Report authors, Dan Peart, Penny Rumbold and Emma Fukar from Northumbria University, reflect on the findings of a literature review on student engagement through partnership, part of Advance HE's 2022-23 member benefits.
What constitutes a partnership? How do we measure the benefit of partnerships? Who benefits from partnership? Can the benefit extend beyond a select few? Is partnership a good thing?
Advance HE defines student engagement as “the extent to which students are motivated, passionate and curious about their programme of study, the HE provider community they live and work within and its immediate environs”.
One way to try and foster such engagement is to work in partnership with students. The Framework for Student Engagement through Partnership was published in 2019 and outlines four key areas of focus: (i) learning, teaching and assessment, (ii) subject-based research and enquiry, (iii) curriculum design and pedagogic consultancy, (iv) scholarship of teaching and learning.
The aim of 'Student engagement through partnership: a literature review' was to provide an update on research that investigated student outcomes in these key areas. In that process though, we kept coming back to the questions posted at the top of this blog. Below are some of our thoughts on these questions.
What constitutes a partnership?
Is collecting student module evaluation feedback partnership, or just a courtesy? Or is it consultation? If that feedback informs a change does this promote it to partnership? Or do students need to be actively engaged in initiating, delivering and/or evaluating a project for it to be considered a partnership? Do staff and students need to have equal responsibility? These questions prompted our decision to try and identify the level of partnership for each retrieved article (see Table 2 in the review), which highlighted the breadth of what may contribute as partnership.
How do we measure the benefit of partnerships?
There are some student outcomes which we can quantify eg attendance, retention, progression, satisfaction, assessment grade. Others are more difficult eg learning, belonging, pride. So when things are important, but difficult or not possible to quantify, how can we measure the impact of partnerships objectively? This prompted our decision to categorise the literature based on the impact that could be deemed from the results (see table 1 in the review). Category 1 includes research that compared an outcome to a pre or control measure to try and evaluate the impact of the partnership. On the other hand, research in categories 2 and 3 reported outcomes from the partnership without reference to a comparator, making it more difficult to measure the impact.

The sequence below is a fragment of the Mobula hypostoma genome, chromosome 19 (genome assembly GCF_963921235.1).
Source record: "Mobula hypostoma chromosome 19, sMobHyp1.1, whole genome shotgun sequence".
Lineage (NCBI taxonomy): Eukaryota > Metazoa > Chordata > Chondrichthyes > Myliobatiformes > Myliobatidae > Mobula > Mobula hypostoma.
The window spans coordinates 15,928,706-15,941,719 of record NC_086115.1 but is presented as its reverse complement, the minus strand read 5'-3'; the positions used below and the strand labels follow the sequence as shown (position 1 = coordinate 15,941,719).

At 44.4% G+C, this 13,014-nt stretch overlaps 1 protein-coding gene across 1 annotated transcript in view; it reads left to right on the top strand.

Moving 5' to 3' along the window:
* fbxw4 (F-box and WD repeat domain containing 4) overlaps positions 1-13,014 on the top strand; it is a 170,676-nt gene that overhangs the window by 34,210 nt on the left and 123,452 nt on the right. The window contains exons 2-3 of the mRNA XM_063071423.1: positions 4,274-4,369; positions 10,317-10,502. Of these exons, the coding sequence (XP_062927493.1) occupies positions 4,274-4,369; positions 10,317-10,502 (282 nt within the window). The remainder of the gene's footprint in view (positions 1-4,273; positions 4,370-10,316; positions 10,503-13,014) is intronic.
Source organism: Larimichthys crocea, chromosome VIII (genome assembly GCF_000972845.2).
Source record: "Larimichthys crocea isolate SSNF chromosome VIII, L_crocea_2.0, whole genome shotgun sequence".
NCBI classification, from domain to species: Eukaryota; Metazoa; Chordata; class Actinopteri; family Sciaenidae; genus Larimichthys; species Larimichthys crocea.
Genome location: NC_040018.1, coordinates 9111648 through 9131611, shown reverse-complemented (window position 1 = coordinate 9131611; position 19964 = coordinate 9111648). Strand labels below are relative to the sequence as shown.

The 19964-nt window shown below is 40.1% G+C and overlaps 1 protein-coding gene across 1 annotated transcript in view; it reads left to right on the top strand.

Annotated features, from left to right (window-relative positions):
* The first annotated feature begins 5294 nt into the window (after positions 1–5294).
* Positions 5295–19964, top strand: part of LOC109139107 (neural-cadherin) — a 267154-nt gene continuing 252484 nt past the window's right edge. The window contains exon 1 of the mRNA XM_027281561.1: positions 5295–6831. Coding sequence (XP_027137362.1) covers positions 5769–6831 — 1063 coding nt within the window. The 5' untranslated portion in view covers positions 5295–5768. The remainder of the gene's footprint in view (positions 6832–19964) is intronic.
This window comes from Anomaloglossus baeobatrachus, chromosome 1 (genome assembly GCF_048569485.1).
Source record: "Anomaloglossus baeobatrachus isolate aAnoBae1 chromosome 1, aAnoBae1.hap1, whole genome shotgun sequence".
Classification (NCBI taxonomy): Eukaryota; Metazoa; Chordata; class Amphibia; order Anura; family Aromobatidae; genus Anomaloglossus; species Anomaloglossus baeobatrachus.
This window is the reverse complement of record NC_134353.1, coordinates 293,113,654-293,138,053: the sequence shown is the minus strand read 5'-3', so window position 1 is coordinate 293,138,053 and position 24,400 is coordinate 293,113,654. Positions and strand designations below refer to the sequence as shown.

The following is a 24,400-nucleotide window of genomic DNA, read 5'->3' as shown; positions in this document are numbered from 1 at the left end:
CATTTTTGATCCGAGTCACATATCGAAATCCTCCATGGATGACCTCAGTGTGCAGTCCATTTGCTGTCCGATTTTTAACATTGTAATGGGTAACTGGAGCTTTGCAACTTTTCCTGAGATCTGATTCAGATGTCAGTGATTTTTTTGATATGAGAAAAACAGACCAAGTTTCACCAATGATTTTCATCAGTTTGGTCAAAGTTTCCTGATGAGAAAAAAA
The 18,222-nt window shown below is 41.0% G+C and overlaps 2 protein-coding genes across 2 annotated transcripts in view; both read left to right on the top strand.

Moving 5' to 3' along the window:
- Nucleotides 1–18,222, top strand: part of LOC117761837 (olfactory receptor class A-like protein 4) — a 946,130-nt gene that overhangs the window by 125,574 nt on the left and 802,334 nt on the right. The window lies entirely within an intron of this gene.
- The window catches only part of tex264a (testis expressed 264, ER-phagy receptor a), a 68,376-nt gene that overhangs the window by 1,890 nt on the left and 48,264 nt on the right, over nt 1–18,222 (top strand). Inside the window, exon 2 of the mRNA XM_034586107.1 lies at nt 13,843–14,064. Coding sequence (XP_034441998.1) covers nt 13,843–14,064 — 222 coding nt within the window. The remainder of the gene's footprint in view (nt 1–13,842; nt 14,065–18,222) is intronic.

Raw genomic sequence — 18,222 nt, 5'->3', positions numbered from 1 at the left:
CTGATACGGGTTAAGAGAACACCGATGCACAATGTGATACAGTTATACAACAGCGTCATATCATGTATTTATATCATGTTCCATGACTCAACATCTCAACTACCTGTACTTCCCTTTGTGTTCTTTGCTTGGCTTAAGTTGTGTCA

Who benefits from partnership?
We were also interested in knowing if any outcomes were specific only to the partner themselves, or if there were broader benefits for the wider cohort. Or even if the partnership could include a full cohort rather than a few partners. This is reflected in categories 1 and 2 observing wider benefits, and category 3 more individual benefits. One thing that we overlooked slightly whilst writing the review is the potential benefits for staff. Whilst this wasn’t explicitly searched for, it was commented on where it came up.
Can the benefit extend beyond a select few?
We are by no means the first to ask this. It features regularly in the published literature. But how do we provide equal opportunity for all students? This was another motivation to categorise the research in the way that we did.
Is partnership a good thing?
From a staff perspective are we, as academics, not the experts and know what is best for our students? From a student perspective does partnership constitute progress or compromise on key issues? Or are these cynical questions and could we of course all benefit from working together in partnership? This was not a focus of the review, but such conflicting arguments were identified and acknowledged.
What do you think?
In this blog we provide more questions than answers, and we do not profess to answer them all in the review. But we hope to have at least provided some context for the approach that we took. Do you have different questions about partnership? Or would you have come up with different answers to us?
Daniel Peart, Penny Rumbold, Emma Fukar from Northumbria University are the authors of Student engagement through partnership: a literature review.